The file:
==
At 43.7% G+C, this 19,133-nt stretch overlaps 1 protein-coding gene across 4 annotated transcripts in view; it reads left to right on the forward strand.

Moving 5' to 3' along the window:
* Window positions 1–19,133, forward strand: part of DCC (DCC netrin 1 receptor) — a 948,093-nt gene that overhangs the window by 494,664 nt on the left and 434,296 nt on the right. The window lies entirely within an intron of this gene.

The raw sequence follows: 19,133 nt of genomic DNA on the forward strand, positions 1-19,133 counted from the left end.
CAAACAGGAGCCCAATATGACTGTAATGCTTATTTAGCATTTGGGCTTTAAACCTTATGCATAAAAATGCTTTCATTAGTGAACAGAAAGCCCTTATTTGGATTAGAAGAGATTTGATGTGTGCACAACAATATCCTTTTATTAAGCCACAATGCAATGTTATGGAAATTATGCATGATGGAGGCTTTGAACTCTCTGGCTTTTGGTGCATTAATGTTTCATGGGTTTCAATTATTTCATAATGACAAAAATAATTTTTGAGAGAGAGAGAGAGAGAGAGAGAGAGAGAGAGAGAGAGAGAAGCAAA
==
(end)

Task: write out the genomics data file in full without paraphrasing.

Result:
At 43.7% G+C, this 19,133-nt stretch overlaps 1 protein-coding gene across 4 annotated transcripts in view; it reads left to right on the forward strand.

Moving 5' to 3' along the window:
* Window positions 1–19,133, forward strand: part of DCC (DCC netrin 1 receptor) — a 948,093-nt gene that overhangs the window by 494,664 nt on the left and 434,296 nt on the right. The window lies entirely within an intron of this gene.

The raw sequence follows: 19,133 nt of genomic DNA on the forward strand, positions 1-19,133 counted from the left end.
CAAACAGGAGCCCAATATGACTGTAATGCTTATTTAGCATTTGGGCTTTAAACCTTATGCATAAAAATGCTTTCATTAGTGAACAGAAAGCCCTTATTTGGATTAGAAGAGATTTGATGTGTGCACAACAATATCCTTTTATTAAGCCACAATGCAATGTTATGGAAATTATGCATGATGGAGGCTTTGAACTCTCTGGCTTTTGGTGCATTAATGTTTCATGGGTTTCAATTATTTCATAATGACAAAAATAATTTTTGAGAGAGAGAGAGAGAGAGAGAGAGAGAGAGAGAGAGAGAGAAGCAAA